I went backpacking through Europe for a month back in 1996. I was 23 years old, had a couple of hundred bucks saved up, so I decided to take the plunge. I went with 3 other friends, and spent the month traveling from hostel to hostel aboard rickety old trains. It was a great time, but spending a month with three other guys while sleeping in smelly hostels and gyms got old quickly. We were getting sick of each other and towards the end we were at each others necks more often than not.
Imagine if that were the case with 7 adventurers, travelling by foot and horse accross the plains of a dangerous world, where monsters and dragons wait in the dark, ready to pounce on unsuspecting folks. The stress of having to watch your back every night would surely get to the closest of companions over time, no? I think this may be happening in my game.
There are certain players that tend to stick together, there are others that for some reason or other smile a bit when another fails, it’s really bizarre. You’d think that by the upper reaches of the heroic tier, they would have built a true Fellowship, but alas, not in my game. Complaints about who has what and who does what, along with personality clashes tend to creep into the game. I still think we have a good group, and for the most part they tend to get along well, but the issues are there. Now, this post isn’t really to talk about my home game, but about what can be done about it, for my table and yours as well. If you’re a newbie DM out there with these problems, then keep reading and let’s try to figure out a solution together.
1. Talk to the players involved, outside the game. It may be the quickest way to get the problems fixed, although it causes you to extend table drama outside the context of the game. Me personally? I’d rather deal with stuff in-game, but some would consider this solution the quickest.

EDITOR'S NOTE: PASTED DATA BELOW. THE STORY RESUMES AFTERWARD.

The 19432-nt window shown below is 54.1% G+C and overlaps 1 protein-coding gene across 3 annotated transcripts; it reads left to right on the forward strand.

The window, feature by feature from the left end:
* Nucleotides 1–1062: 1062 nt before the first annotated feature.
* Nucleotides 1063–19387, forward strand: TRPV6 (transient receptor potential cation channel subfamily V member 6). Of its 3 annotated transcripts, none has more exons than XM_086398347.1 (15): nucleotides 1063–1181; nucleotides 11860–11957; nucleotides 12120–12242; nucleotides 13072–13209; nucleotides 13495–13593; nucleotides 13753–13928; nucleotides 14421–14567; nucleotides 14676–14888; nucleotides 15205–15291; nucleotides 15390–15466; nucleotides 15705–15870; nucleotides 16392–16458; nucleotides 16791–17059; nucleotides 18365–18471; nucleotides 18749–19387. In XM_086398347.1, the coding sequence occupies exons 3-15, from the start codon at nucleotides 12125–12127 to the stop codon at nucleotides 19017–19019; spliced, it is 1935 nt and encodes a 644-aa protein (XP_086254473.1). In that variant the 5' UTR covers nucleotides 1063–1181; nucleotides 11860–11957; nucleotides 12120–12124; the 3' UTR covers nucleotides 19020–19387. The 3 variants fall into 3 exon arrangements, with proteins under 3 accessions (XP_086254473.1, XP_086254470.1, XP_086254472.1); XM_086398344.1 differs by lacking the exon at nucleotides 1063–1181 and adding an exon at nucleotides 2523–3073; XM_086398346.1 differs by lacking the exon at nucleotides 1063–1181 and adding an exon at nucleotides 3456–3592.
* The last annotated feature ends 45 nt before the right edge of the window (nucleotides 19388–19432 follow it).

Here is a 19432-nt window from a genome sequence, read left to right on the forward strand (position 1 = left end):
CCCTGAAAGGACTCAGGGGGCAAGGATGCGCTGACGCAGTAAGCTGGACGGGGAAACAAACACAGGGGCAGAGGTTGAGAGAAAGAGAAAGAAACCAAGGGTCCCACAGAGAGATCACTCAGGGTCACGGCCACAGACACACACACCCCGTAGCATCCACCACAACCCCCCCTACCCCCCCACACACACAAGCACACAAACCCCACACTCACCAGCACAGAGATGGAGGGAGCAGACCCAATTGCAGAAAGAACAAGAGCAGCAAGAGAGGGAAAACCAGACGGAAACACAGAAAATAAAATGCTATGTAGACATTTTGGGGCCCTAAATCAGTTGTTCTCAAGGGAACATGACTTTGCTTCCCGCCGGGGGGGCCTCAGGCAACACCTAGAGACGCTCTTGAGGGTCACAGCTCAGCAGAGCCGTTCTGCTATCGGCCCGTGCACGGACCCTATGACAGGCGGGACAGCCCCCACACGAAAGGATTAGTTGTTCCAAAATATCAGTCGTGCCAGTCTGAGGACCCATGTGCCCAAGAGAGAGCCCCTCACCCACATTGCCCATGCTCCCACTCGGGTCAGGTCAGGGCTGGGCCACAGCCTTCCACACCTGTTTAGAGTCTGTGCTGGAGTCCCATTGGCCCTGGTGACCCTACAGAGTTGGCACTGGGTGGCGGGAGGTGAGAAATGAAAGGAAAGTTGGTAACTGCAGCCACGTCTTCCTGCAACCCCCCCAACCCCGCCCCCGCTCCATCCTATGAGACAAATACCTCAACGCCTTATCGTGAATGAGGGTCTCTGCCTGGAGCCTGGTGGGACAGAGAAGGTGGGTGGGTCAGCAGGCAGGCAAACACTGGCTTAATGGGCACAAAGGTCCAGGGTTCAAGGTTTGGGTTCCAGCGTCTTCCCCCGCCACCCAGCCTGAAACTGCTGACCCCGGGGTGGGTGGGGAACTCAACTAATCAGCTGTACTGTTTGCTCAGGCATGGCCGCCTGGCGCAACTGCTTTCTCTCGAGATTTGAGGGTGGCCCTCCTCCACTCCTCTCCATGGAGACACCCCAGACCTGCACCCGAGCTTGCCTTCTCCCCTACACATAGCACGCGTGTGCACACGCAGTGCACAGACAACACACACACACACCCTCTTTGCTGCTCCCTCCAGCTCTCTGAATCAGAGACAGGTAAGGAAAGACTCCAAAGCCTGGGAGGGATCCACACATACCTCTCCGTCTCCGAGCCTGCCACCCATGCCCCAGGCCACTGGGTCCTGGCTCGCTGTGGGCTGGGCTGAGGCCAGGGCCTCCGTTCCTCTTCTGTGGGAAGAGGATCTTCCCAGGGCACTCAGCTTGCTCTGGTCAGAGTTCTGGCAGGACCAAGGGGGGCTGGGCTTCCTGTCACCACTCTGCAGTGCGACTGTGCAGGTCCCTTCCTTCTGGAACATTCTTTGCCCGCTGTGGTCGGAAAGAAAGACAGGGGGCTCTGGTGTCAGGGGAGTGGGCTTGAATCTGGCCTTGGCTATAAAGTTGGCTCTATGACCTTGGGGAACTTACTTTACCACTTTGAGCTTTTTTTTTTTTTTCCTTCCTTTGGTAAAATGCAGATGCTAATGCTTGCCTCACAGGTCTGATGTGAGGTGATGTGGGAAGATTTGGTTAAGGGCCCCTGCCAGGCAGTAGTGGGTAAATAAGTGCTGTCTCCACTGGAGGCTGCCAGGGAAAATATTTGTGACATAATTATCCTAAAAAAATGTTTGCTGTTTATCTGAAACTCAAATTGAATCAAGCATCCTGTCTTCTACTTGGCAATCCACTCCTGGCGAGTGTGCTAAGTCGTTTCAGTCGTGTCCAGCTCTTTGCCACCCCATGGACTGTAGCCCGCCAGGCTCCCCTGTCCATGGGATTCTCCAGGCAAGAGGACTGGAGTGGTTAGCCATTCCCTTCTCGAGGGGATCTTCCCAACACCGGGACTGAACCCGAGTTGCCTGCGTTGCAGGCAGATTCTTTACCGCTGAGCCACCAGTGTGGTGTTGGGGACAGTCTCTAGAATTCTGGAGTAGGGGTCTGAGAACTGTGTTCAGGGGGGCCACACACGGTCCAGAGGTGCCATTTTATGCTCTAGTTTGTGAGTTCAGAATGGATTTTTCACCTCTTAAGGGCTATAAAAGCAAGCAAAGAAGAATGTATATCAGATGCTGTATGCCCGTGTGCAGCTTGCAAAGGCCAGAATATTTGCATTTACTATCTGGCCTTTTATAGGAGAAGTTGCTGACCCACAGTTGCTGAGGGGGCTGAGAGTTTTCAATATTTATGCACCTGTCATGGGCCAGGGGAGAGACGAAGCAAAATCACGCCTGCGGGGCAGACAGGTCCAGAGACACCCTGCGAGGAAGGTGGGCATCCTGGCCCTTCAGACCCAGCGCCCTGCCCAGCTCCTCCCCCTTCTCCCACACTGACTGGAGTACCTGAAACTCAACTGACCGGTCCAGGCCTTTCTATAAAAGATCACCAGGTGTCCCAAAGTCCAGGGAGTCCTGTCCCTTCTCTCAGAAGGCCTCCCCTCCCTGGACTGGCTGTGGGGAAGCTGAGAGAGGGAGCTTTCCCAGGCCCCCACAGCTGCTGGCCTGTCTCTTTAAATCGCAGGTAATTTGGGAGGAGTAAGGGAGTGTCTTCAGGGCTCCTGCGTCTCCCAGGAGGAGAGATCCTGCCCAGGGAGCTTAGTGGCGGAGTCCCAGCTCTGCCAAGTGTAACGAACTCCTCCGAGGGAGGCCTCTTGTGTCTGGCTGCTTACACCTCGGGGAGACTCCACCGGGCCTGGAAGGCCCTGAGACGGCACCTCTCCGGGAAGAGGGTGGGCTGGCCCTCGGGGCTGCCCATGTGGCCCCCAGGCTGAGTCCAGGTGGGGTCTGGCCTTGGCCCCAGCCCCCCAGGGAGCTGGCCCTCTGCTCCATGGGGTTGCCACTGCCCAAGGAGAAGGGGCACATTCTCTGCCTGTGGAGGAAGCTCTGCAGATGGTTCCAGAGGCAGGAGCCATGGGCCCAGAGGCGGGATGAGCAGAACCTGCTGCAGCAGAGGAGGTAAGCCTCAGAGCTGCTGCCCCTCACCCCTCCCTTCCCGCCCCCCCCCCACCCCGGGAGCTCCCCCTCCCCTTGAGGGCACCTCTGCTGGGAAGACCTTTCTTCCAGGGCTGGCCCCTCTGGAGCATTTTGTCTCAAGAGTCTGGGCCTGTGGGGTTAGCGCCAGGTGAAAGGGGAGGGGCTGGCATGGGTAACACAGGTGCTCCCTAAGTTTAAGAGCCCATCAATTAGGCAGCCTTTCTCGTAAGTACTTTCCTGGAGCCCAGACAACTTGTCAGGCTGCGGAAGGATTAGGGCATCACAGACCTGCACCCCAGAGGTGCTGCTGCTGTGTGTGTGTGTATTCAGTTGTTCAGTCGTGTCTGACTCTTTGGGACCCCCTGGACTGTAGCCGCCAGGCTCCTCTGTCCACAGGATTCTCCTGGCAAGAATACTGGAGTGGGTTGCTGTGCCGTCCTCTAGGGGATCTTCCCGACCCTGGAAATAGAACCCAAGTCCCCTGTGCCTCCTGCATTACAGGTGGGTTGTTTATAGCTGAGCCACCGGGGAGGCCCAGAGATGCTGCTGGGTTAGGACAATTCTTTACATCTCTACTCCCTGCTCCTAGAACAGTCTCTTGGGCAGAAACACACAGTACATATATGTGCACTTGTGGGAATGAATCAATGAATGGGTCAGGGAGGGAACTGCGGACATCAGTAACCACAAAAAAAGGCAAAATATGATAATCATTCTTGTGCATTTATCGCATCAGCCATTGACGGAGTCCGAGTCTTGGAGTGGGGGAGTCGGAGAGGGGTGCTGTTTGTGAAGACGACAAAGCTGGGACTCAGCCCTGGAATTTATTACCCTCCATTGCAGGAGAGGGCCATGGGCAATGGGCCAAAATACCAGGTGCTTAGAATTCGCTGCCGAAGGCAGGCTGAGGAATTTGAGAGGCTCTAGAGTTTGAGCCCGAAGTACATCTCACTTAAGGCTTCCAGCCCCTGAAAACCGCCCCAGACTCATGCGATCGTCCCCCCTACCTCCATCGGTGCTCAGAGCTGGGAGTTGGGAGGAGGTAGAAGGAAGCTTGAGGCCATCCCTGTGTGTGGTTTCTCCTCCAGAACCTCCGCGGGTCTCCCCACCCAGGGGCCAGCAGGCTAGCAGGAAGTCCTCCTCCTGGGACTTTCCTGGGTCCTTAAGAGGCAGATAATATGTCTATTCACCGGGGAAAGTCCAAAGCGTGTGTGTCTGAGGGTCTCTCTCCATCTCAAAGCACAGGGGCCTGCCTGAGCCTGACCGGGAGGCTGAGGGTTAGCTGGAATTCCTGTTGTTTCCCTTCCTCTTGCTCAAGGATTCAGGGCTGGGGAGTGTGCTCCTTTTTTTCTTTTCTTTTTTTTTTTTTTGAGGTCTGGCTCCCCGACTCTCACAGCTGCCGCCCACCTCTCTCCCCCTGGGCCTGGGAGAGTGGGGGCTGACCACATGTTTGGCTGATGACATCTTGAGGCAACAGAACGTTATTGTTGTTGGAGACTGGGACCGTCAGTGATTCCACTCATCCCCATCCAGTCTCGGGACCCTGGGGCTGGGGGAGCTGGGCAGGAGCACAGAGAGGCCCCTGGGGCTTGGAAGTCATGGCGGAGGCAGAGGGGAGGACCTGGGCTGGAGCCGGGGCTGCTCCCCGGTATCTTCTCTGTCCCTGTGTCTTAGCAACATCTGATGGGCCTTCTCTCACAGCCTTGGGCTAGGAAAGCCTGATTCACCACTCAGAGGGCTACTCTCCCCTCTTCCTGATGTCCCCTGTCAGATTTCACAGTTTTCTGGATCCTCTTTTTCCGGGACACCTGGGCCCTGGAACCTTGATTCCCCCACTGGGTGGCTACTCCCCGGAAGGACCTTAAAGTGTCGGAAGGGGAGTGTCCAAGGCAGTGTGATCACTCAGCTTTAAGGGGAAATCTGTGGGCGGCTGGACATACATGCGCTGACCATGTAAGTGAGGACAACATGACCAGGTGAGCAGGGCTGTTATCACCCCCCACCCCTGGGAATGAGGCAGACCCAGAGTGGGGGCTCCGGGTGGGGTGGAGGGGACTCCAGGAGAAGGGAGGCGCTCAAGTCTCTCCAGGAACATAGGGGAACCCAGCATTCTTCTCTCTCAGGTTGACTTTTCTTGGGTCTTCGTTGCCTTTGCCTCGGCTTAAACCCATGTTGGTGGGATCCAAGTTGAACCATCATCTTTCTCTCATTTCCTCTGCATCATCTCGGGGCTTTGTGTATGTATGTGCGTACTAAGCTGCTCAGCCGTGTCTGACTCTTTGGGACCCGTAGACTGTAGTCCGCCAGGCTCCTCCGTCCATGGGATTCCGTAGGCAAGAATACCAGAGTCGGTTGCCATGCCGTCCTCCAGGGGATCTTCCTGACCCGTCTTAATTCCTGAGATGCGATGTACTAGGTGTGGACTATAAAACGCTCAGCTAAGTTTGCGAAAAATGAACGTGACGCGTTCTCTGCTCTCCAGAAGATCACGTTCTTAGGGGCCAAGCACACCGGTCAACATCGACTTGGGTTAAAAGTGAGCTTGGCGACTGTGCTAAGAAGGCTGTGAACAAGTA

2. Make them have to learn to value each others abilities. You are the DM, you are the director in a fantasy flick with an unlimited budget! Use it. You can create set pieces and dramatic scenes that highlite every single one of your player’s abilities, strengths, and weaknesses. Make the other players realize that they are all as important to the party as the next guy. The party is caught in a situation where only one of them can get them out of it. They won’t be smirking if he fails now.
3. Let them go at each other. This could go either way, but it just may make it obvious to the players that lack of unity won’t get them very far. If the player’s truly are at a boiling point with each other, and the dwarf really wants the elf’s head, let them go at it. See what happens. See how the outcome affects yours story, chances are the “winner” won’t have much to celebrate about later. Teach them a lesson.
4. Try to really understand what’s causing the issues. Maybe it’s you as a DM. Maybe you are creating situations that are causing the situation. I know in my case, I’ve gimped the party on magical items, and there are players walking around shining like beacons of magic while others are pulling out rusty swords to battle with. It’s caused issues that I’m trying to rectify now. Look at your style, your interactions with players, and your player “spotlight” time. Everyone wants to shine, so offer them all the chance.
5. Last but not least, use your DM authority as a last resort. You are the guy running the show, and if a guy is really making your table uncomfortable, then do something about it. If you have to tell him you want him out, do it. Don’t let the group’s enjoyment be affected by one guy being a jerk. It’s not necessary. By simply volunteering to run these games you’ve earned some respect. Cash it in if you have to.
This is the advise I could think of. I’m sure more experienced DM’s will post below and leave some very knowledgeable comments… 🙂